The Beginning of Soaring flight


Otto Lilienthal was a German inventor whose experiments in flight helped pave the way for the Wright Brothers. Many flight enthusiasts believe that without Lilienthal's research in aeronautics the Wright Brothers would not have achieved flight within their lifetime.

Lilienthal spent countless hours studying birds in flight and poring over the designs created by other men who wanted to fly. Noting the differences between the design of birds' wings and man-made wings, Lilienthal found what he believed to be the secret to flight. Birds' wings were cambered, but the wings designed by man were not. Lilienthal began building gilders with wings that resembled those of birds and bats. In the five years between 1891 and 1896, he had built 16 different gliders and completed 2000 flights. He became so well known that, in an effort to create publicity and boost the circulation of his newspaper, William Randolph Hearst sponsored test flights of a Lilienthal glider in 1896. Driven by his dream, Lilienthal cared little about the notoriety of his experiments and the dismal failure of many of his designs. On August 9, 1896, Lilientha's flight experiments came to a tragic - although foreseeable - end when a strong gust of wind caused his glider to nose up sharply, stall, and crash. Lilienthal's spine was broken and he died the next day in a hospital in Berlin.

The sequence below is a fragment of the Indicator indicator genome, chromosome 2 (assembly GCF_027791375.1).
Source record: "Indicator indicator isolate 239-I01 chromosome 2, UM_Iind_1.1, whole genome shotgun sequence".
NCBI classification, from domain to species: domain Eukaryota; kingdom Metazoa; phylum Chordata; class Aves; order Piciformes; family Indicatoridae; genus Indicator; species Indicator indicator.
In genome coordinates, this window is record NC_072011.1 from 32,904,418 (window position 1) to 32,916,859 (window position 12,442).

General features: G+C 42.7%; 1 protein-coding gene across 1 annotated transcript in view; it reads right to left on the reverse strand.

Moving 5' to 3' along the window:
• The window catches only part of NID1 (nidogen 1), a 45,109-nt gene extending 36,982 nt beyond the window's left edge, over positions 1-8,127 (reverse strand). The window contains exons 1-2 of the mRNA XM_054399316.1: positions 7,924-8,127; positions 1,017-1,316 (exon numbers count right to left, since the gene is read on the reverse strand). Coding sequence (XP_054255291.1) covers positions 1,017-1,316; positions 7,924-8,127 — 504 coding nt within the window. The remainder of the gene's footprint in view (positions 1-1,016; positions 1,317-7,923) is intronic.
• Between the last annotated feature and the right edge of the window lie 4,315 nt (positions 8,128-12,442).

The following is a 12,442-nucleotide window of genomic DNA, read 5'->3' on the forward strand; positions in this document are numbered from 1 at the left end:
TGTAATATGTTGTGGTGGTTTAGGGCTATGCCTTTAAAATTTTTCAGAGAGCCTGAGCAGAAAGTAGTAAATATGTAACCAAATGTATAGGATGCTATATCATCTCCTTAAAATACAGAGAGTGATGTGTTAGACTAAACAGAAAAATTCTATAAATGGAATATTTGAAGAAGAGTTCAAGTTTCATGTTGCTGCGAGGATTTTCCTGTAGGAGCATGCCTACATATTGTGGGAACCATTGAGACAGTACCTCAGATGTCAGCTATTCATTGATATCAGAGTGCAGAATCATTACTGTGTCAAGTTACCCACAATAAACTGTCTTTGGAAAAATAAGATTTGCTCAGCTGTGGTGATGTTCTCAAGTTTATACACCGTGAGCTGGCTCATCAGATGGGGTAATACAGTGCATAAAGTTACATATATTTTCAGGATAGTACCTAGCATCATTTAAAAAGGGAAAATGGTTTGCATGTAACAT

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Orville and Wilbur Wright solved the mysteries of flight
by experimenting with unpowered gliders on the sands of
Kitty Hawk, North Carolina. Even after they became world
figures for inventing the powered airplane, the Wrights
remember the purity and thrill of unpowered flight.
Gliding was a great sport wrote Wilbur.


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